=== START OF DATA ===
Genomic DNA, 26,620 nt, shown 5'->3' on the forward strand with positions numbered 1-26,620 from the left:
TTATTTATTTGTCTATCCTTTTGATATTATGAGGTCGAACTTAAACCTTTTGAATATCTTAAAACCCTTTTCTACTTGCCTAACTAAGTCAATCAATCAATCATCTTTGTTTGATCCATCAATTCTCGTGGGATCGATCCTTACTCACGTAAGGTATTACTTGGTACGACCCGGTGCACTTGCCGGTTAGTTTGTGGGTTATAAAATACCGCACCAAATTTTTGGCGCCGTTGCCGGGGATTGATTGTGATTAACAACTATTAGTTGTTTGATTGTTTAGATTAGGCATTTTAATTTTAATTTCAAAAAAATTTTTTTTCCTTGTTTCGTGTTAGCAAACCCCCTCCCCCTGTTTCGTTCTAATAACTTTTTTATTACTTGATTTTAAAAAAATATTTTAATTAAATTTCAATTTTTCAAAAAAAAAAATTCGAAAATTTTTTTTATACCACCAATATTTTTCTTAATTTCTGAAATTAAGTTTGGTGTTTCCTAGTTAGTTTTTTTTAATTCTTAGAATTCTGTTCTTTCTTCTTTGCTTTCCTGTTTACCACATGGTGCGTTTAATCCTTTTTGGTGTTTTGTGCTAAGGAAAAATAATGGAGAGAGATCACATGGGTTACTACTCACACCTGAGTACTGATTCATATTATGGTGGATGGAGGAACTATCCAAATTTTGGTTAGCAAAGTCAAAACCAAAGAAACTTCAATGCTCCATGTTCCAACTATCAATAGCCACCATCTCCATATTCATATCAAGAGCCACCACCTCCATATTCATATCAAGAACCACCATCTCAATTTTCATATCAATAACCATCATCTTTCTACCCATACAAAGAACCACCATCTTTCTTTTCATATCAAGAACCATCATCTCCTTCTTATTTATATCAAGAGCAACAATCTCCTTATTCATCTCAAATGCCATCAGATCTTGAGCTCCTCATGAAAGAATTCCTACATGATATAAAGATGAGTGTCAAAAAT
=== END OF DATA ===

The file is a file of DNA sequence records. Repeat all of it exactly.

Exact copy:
Genomic DNA, 26,620 nt, shown 5'->3' on the forward strand with positions numbered 1-26,620 from the left:
TTATTTATTTGTCTATCCTTTTGATATTATGAGGTCGAACTTAAACCTTTTGAATATCTTAAAACCCTTTTCTACTTGCCTAACTAAGTCAATCAATCAATCATCTTTGTTTGATCCATCAATTCTCGTGGGATCGATCCTTACTCACGTAAGGTATTACTTGGTACGACCCGGTGCACTTGCCGGTTAGTTTGTGGGTTATAAAATACCGCACCAAATTTTTGGCGCCGTTGCCGGGGATTGATTGTGATTAACAACTATTAGTTGTTTGATTGTTTAGATTAGGCATTTTAATTTTAATTTCAAAAAAATTTTTTTTCCTTGTTTCGTGTTAGCAAACCCCCTCCCCCTGTTTCGTTCTAATAACTTTTTTATTACTTGATTTTAAAAAAATATTTTAATTAAATTTCAATTTTTCAAAAAAAAAAATTCGAAAATTTTTTTTATACCACCAATATTTTTCTTAATTTCTGAAATTAAGTTTGGTGTTTCCTAGTTAGTTTTTTTTAATTCTTAGAATTCTGTTCTTTCTTCTTTGCTTTCCTGTTTACCACATGGTGCGTTTAATCCTTTTTGGTGTTTTGTGCTAAGGAAAAATAATGGAGAGAGATCACATGGGTTACTACTCACACCTGAGTACTGATTCATATTATGGTGGATGGAGGAACTATCCAAATTTTGGTTAGCAAAGTCAAAACCAAAGAAACTTCAATGCTCCATGTTCCAACTATCAATAGCCACCATCTCCATATTCATATCAAGAGCCACCACCTCCATATTCATATCAAGAACCACCATCTCAATTTTCATATCAATAACCATCATCTTTCTACCCATACAAAGAACCACCATCTTTCTTTTCATATCAAGAACCATCATCTCCTTCTTATTTATATCAAGAGCAACAATCTCCTTATTCATCTCAAATGCCATCAGATCTTGAGCTCCTCATGAAAGAATTCCTACATGATATAAAGATGAGTGTCAAAAAT